Dr. Hyman is director of the National Center for Study of Corporal Punishment and Alternatives and professor of school psychology at Temple University. He has made numerous appearances on national television shows such as Oprah, Good Morning America, and the Today show.
There is much debate about the actual effects of corporal punishment. The debates center on age at the time of hitting, the force with which children are hit, and the effects on long-term behavior and personality development. Rather than bore you with the numerous statistics, arguments about the validity of various studies, and the fine points of each debate, I will summarize what I believe are the major effects of corporal punishment on children. But first let me share with you the results of a recent and very important scientific conference on spanking.
In February 1996, I was fortunate to be part of a panel of experts convened by the American Academy of Pediatrics, with support from New York's Montefiori Medical Center and the U.S. Maternal and Child Health Bureau, to develop a consensus statement about the short- and long-term consequences of corporal punishment. Sharing the panel with me were distinguished social scientists and physicians representing both sides of the spanking issue. Despite heated debate and some slippage into rhetoric reflecting personal biases, we were able to produce a final statement of compromise with which we could all live. The individual papers and the consensus statement are published in Pediatrics. Despite our care in crafting an objective statement of our findings, the results will most likely be distorted in the media.
In essence, the thirteen-point statement released by the group refers to spanking as defined as the use of an open hand on the extremities or buttocks that is physically noninjurious. I believe force which causes redness, soreness or bruising is injurious and would not be acceptable to most members of the group. While the group admitted that there was little pro or con scientific evidence on the spanking of two- to five-year-olds, there was agreement that surveys and studies of older children suggest that spanking is not advisable. Even the researchers in favor of spanking admitted that noncorporal punishment methods of discipline have been shown to be effective with children of all ages, and that prevention of misbehavior should be stressed, that excessive spanking is one of many risk factors for poor outcomes in the lives of children, and that parents should never spank in anger. This may be an oxymoron, since studies of spankers and spankees indicate that some level of anger is almost always associated with spankings. Finally, the group rejected spanking and paddling in schools.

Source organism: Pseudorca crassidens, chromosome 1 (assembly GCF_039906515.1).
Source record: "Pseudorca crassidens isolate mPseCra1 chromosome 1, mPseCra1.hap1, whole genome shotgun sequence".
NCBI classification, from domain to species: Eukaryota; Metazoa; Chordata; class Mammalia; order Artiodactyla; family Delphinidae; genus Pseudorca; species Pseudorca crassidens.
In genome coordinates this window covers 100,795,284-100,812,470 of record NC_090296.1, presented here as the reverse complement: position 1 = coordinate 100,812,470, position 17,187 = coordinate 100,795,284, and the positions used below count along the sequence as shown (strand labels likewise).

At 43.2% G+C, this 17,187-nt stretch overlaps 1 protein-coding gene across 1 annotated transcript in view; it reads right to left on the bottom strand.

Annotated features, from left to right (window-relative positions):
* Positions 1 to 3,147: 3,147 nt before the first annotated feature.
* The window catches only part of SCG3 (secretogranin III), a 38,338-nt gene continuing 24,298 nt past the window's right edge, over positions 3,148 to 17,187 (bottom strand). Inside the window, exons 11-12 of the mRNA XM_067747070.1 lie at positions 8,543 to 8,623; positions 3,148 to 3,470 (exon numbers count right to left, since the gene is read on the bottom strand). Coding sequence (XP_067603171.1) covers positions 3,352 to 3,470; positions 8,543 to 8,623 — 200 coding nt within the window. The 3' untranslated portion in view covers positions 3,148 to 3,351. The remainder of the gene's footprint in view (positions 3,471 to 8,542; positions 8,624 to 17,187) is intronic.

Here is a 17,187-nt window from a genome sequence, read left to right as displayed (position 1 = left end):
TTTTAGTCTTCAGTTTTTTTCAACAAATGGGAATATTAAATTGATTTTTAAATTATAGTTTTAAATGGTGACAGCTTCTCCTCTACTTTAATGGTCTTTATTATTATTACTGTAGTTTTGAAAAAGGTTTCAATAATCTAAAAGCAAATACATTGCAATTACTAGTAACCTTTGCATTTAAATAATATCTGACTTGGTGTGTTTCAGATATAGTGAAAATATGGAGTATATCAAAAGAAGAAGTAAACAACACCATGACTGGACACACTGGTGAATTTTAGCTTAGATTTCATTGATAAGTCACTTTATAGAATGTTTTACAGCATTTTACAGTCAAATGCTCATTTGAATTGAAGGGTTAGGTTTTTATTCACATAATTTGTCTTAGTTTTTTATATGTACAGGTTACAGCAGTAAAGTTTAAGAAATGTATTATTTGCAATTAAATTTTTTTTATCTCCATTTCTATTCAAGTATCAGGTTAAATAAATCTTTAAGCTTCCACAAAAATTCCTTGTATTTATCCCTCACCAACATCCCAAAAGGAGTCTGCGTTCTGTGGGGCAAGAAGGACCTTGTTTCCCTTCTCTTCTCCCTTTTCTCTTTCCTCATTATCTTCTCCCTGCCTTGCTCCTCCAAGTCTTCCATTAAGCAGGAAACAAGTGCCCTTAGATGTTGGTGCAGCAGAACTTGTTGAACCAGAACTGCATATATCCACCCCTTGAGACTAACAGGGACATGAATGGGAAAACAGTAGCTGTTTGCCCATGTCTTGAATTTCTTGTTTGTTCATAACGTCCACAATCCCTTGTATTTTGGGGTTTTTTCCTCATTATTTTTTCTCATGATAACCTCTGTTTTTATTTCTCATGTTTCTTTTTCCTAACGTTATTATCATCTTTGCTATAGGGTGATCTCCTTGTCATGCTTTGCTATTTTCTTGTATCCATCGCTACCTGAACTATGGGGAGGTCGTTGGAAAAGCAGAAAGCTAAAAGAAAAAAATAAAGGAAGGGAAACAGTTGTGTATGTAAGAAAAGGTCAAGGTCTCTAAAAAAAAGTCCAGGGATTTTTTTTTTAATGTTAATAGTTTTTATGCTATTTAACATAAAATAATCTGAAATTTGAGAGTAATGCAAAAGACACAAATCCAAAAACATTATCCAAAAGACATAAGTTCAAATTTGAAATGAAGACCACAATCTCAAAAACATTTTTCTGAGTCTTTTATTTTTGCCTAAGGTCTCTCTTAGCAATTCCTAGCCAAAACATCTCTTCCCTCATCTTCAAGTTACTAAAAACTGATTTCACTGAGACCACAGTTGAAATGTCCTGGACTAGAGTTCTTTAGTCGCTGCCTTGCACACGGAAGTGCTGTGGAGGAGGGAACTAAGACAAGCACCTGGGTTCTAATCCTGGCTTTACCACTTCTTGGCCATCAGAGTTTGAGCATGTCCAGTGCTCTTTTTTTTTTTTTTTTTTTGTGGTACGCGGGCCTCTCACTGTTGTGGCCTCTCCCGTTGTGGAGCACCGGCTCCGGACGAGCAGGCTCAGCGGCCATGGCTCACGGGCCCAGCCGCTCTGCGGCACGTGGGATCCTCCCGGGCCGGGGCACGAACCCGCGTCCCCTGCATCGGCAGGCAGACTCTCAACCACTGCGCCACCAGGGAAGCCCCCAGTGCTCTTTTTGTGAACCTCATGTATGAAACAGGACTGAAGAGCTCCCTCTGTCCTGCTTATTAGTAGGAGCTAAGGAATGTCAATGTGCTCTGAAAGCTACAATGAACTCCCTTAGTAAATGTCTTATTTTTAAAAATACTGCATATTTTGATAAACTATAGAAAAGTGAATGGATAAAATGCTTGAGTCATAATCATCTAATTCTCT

While the prospankers interpret the lack of research on the harmful effects of spanking with preschoolers as proof that it is OK, I disagree and maintain that there is no reason to ever hit a child. My summary of the research and the clinical experience of over 30 years follows:
What Should We Do?
If we relied in other areas of life on the kinds of nonsensical assumptions used to support corporal punishment, we would still be using leeches to cure diseases and burning witches at the stake. Furthermore, common sense would tell us that a common green mold (penicillin) could have absolutely no relation to promoting health.
I have had two interesting experiences that reflect on this problem. The first occurred on a radio talk show in Detroit. After giving my usual pitch about why hitting children is a bad idea, one of the callers disputed my statements. She claimed to be a teacher, to have a doctoral degree, and also to teach education courses college. After listening to her argument, I said to her, "How can you teach college students and yet ignore all of the research that is against the use of corporal punishment? Can you point to one research study that says it is beneficial for teachers to hit children?"
Her reply, considering her education and position, was quite surprising. "Research is one thing, and teaching is another. I just believe that some kids need to be hit."
The other experience was quite positive. I was conducting a two-day workshop on discipline and the effects of psychological and physical abuse by teachers. The workshop, in Panama City, Florida, was a region noted for its rate of paddling. During the first day of the workshop, which was attended by by over 150 educators, I presented all of the research against the use of verbal and physical assaults, and I also answered practical questions and talked about alternatives. The next day, one of the participants, a guidance counselor, reported the following to the audience, "Last night, I sat in bed talking to my five-year-old daughter. I told her that I had been at a workshop during the day and I learned that you don't have to hit little children to make them behave and that I would not spank her any more. My daughter replied, 'I'm really glad, Mommy--now I don't have to spank my children when I grow up.'"
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